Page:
In “New Labor Movements: Movement III. Freedom/Liberation.” at McEvoy Foundation for the Arts, Leila Weefur curates a stunning ensemble of five short films, continuing her series of collected works “that explore contemporary visions of America and concepts of transnational Blackness.” Weefur scaffolds a diverse range of identities, narratives, and styles in films by Darol Olu Kae, Terrance Daye, Elegance Bratton films. These films offer glimpses of multiple narratives and histories; Madeleine Hunt-Ehrlich’s sophisticated Black Composer Trilogy Part 1: A Quality of Light (2019) and Charlotte Brathwaite’s luscious Only When It’s Dark Enough Can You See The Stars (2017) employ disruptive narrative techniques to open up a speculative dialogue about representation, reality, and Black voices.
In Hunt-Ehrlich’s rather matter-of-fact voice-over, the narrator explains that Daphne, an elderly woman shown in a wheelchair, fell—and that this fall was initially explained by her arthritis, dementia, and blindness. However, the narrator explains, truths cannot be revealed in a single image: Daphne was once a musical prodigy, and both the narrating filmmaker and Daphne are being played by actresses. As closing credits roll, the film loops. This time, however, the film concludes with Daphne alert, with both eyes open, and playing piano. As the filmmaker seizes on the doubt she’s laid in the viewer about the accuracy of her film, or any film, she presents an alternate reality that transforms an aged and ailing body into one that is remarkably present.
Hunt-Ehrlich uses a narrative voice to complicate her film; Brathwaite uses two sharply cut voice-overs to reveal fragments of her narrative, which sometimes include script directions not normally heard, like “cut,” “voice-over,” and “title card.” The film toggles between two characters dressed in regal blue costumes powerfully and sensually dancing, eating, and laughing in a cosmic, undefined space and then both of them appearing on a beach, dressed in stylized flight suits with remnants of pallet-wrap clinging to their bodies, a reminder that slaves where considered cargo and shipped across the oceans. When the couple eventually end up in Times Square, they become strangers and spectacles from another place and time. Brathwaite’s characters embody multiple realities that fuse a possible origin or history, a cosmic greatness, and a contemporary displacement.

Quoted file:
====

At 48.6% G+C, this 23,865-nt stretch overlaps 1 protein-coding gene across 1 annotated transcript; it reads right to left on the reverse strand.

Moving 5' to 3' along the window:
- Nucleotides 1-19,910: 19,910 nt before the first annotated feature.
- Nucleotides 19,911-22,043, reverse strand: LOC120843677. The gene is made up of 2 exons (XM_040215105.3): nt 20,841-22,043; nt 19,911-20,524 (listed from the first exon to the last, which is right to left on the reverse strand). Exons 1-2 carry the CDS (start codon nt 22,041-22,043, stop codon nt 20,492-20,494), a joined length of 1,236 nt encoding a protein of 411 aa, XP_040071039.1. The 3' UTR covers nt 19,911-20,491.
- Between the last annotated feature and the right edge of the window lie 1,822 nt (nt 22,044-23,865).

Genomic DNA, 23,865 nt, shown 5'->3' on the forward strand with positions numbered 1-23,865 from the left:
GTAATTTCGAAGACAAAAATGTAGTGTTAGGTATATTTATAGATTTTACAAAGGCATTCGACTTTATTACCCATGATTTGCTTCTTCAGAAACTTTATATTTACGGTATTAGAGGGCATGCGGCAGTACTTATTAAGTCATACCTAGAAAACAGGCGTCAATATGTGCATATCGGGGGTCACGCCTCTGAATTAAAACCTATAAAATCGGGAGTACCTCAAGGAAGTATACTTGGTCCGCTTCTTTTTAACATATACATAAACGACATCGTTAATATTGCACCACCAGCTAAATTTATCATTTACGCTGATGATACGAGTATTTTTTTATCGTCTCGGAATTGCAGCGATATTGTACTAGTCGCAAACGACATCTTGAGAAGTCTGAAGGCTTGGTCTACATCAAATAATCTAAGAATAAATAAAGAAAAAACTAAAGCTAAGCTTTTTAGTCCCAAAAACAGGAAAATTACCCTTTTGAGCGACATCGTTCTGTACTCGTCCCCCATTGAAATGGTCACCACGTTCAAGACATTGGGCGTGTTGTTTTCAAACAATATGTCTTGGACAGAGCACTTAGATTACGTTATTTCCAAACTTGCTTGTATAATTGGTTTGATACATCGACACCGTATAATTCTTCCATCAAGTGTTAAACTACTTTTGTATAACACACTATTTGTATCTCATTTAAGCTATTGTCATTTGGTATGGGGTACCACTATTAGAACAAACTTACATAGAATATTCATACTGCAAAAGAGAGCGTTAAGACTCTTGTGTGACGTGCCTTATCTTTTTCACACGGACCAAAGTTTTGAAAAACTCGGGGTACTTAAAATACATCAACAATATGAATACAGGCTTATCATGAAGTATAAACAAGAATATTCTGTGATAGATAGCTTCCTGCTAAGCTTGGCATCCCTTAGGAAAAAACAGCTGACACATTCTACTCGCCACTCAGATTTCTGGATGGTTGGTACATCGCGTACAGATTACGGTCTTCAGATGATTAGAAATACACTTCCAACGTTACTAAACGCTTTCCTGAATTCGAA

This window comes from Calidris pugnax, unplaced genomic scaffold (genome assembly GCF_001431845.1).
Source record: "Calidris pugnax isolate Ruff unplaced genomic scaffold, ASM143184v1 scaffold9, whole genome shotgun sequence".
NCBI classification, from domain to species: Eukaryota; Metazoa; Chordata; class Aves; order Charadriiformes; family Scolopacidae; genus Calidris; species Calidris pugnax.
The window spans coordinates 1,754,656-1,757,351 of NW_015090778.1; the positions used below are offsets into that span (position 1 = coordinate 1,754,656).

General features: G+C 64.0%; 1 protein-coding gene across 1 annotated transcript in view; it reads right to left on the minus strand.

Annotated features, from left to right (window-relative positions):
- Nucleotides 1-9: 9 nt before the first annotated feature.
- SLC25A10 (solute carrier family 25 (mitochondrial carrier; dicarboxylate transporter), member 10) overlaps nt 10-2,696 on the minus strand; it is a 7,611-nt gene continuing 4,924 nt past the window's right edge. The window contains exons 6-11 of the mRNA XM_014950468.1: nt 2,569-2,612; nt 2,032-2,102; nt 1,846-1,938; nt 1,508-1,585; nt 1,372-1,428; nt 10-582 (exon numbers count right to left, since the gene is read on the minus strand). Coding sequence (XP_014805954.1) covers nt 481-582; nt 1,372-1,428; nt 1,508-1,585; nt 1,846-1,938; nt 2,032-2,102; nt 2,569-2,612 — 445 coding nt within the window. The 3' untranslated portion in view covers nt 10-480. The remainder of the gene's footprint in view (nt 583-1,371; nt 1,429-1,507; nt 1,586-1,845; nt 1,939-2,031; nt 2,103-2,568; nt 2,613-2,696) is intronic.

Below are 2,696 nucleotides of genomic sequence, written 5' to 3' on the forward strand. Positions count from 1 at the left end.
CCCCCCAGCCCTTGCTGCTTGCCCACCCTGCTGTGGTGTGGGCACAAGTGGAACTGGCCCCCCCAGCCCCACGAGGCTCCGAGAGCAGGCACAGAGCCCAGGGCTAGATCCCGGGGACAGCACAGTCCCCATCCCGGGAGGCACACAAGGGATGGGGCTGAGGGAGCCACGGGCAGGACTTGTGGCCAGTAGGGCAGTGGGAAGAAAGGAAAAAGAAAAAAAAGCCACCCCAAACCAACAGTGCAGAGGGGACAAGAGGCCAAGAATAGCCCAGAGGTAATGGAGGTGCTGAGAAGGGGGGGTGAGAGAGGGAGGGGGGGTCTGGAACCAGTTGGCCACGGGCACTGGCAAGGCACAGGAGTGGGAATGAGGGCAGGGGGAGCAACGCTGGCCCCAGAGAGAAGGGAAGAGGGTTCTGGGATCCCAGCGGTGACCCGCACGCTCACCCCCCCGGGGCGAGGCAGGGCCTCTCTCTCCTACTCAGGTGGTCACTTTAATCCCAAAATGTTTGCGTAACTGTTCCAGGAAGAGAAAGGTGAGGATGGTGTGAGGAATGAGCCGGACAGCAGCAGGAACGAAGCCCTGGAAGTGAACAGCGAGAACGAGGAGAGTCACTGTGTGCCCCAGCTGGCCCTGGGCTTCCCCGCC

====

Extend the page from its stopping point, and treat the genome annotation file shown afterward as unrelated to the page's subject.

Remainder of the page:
In referring to each screening in this series as a “Movement,” Weefur highlights action and flux in a multitude of Black experiences, where origin and destination are paramount to the conundrum of where one comes from, where one is going, and how to locate oneself in the present. A “Movement” is also a part of a musical composition; an organization, zeitgeist, or collective action, as in the Civil Rights Movement; and dance or gesture. As “Movement III” beautifully touches on all of these themes, it suggests that there is no singular history, reality, or identity, but many active individuals who make a constantly shifting and moving whole.
New Labor Movements: Movement III. Freedom/Liberation.” is showing at McEvoy Foundation for the Arts’ screening room through April 24. As of this writing, the gallery is open by reservation only. More info here.